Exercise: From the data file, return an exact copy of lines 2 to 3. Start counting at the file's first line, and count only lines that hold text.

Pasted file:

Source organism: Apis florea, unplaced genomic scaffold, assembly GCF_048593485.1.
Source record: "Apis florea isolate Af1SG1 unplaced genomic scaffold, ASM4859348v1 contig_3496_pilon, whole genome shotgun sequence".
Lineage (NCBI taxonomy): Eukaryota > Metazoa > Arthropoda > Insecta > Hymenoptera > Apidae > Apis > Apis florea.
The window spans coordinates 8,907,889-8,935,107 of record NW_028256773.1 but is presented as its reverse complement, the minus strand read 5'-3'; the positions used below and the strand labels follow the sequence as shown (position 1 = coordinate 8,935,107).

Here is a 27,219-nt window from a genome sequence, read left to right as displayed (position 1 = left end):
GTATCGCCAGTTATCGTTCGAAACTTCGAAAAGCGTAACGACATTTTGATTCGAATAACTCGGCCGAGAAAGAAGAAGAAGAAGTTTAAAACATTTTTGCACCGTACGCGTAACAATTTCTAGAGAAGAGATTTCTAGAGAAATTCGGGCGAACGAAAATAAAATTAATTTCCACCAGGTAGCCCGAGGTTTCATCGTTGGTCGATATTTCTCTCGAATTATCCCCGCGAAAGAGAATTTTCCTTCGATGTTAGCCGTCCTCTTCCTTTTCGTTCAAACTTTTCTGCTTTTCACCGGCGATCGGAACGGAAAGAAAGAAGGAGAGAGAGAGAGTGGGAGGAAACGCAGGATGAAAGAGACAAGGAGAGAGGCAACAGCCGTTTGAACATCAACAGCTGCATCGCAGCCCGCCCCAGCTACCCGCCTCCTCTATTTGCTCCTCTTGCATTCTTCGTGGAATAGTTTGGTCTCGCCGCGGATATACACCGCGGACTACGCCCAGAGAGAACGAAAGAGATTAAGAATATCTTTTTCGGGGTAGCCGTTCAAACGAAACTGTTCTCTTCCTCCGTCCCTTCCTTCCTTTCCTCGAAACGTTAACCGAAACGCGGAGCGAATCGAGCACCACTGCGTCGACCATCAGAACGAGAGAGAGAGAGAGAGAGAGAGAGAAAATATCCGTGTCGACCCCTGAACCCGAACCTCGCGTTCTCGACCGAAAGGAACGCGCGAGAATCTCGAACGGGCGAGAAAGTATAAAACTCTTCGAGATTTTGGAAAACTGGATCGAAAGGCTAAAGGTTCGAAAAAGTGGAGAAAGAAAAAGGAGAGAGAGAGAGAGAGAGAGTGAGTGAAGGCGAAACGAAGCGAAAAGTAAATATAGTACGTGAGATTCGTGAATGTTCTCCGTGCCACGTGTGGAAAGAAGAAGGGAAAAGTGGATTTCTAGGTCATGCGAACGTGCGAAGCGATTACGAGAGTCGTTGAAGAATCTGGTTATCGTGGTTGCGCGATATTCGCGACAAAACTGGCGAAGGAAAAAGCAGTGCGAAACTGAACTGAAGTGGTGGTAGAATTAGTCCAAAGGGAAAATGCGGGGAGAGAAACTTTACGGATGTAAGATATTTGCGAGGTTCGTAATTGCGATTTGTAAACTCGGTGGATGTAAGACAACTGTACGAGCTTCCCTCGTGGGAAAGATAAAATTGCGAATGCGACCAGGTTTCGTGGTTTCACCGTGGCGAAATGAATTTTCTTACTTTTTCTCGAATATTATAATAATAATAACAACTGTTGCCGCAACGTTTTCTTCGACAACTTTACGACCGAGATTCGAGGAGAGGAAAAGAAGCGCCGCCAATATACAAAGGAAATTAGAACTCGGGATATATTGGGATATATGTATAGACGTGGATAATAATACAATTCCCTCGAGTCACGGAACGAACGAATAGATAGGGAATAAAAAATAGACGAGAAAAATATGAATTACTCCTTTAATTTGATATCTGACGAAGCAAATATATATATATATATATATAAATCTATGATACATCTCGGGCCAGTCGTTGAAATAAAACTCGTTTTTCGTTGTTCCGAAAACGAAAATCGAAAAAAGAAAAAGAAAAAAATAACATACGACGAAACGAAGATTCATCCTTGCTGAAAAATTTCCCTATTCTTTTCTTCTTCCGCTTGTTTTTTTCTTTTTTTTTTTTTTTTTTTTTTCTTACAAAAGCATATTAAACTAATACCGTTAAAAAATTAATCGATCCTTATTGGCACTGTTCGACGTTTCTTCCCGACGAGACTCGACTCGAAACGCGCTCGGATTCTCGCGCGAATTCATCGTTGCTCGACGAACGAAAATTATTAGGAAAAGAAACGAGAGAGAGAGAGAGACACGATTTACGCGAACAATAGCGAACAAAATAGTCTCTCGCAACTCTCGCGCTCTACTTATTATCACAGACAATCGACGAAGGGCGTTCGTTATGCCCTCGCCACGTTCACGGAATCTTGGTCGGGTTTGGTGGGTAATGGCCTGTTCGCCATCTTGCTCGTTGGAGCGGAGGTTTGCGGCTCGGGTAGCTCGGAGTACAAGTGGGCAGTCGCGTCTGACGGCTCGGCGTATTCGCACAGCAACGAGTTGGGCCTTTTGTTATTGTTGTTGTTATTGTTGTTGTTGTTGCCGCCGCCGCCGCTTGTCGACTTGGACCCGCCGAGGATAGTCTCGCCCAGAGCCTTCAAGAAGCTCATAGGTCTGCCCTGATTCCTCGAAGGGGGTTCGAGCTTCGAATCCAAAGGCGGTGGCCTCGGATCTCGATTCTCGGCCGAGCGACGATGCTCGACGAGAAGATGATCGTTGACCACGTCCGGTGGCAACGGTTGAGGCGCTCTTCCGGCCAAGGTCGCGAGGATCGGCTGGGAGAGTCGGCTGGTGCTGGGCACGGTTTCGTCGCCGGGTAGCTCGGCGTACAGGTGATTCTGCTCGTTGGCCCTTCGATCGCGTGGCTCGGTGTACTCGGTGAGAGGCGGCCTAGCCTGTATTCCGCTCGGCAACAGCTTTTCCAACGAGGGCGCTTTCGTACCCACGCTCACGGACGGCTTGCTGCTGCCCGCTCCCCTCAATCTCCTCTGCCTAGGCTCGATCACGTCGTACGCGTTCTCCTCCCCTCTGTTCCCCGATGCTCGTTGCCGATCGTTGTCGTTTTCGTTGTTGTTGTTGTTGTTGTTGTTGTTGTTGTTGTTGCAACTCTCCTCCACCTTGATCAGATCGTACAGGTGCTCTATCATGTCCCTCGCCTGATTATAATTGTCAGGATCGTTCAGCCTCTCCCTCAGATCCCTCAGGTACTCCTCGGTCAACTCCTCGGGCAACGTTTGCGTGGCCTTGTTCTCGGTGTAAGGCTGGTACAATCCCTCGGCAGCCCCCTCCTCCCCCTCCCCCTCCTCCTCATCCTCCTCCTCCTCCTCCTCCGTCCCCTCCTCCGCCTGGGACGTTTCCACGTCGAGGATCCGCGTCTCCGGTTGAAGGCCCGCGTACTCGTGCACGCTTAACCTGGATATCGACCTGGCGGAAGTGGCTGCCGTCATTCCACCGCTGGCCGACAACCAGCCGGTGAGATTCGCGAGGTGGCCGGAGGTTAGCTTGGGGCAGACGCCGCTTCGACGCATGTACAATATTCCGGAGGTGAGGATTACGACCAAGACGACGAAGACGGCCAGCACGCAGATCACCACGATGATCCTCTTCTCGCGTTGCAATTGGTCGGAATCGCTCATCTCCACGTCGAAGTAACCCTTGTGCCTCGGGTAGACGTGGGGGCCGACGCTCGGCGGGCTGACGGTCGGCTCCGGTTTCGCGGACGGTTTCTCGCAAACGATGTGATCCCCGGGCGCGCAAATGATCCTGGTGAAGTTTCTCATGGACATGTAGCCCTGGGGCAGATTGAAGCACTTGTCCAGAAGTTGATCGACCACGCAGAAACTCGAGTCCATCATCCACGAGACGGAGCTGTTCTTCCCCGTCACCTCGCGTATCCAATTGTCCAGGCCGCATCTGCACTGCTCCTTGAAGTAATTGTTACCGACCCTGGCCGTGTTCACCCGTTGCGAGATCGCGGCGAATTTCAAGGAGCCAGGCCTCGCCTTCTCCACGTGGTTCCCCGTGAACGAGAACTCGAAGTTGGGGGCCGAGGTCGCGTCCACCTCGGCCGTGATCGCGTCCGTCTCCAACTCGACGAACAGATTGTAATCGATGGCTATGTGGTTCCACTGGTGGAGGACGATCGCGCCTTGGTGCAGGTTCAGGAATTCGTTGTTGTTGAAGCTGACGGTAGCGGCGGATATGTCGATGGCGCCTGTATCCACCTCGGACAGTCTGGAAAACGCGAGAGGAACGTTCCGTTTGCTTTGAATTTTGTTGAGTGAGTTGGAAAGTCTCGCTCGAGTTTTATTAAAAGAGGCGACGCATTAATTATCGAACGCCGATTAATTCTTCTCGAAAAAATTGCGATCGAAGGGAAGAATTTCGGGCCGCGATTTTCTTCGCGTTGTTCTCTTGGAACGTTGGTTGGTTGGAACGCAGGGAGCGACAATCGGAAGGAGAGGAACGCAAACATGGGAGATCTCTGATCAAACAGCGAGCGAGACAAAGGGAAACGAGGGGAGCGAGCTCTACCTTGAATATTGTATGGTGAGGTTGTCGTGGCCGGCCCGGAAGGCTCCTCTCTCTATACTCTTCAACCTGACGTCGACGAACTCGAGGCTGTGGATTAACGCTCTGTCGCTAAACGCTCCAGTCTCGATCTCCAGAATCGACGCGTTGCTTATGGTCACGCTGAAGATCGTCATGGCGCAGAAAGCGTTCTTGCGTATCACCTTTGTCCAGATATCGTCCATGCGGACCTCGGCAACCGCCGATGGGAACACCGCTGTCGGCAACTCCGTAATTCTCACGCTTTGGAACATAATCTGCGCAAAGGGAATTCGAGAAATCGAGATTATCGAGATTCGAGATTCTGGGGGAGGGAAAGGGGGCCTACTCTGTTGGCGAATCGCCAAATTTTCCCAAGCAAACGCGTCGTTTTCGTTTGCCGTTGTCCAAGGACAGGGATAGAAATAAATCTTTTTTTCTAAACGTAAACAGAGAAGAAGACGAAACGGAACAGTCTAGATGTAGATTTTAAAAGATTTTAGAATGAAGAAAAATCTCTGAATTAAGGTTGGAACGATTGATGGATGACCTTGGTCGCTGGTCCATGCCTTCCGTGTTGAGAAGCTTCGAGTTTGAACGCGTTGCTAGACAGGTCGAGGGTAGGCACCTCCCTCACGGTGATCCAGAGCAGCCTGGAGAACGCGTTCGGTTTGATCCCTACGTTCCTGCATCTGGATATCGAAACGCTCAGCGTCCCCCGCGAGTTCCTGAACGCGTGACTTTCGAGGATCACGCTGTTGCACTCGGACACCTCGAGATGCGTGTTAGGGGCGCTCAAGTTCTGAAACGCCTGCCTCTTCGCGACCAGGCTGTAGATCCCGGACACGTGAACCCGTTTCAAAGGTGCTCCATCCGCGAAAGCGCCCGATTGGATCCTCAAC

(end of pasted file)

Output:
Source record: "Apis florea isolate Af1SG1 unplaced genomic scaffold, ASM4859348v1 contig_3496_pilon, whole genome shotgun sequence".
Lineage (NCBI taxonomy): Eukaryota > Metazoa > Arthropoda > Insecta > Hymenoptera > Apidae > Apis > Apis florea.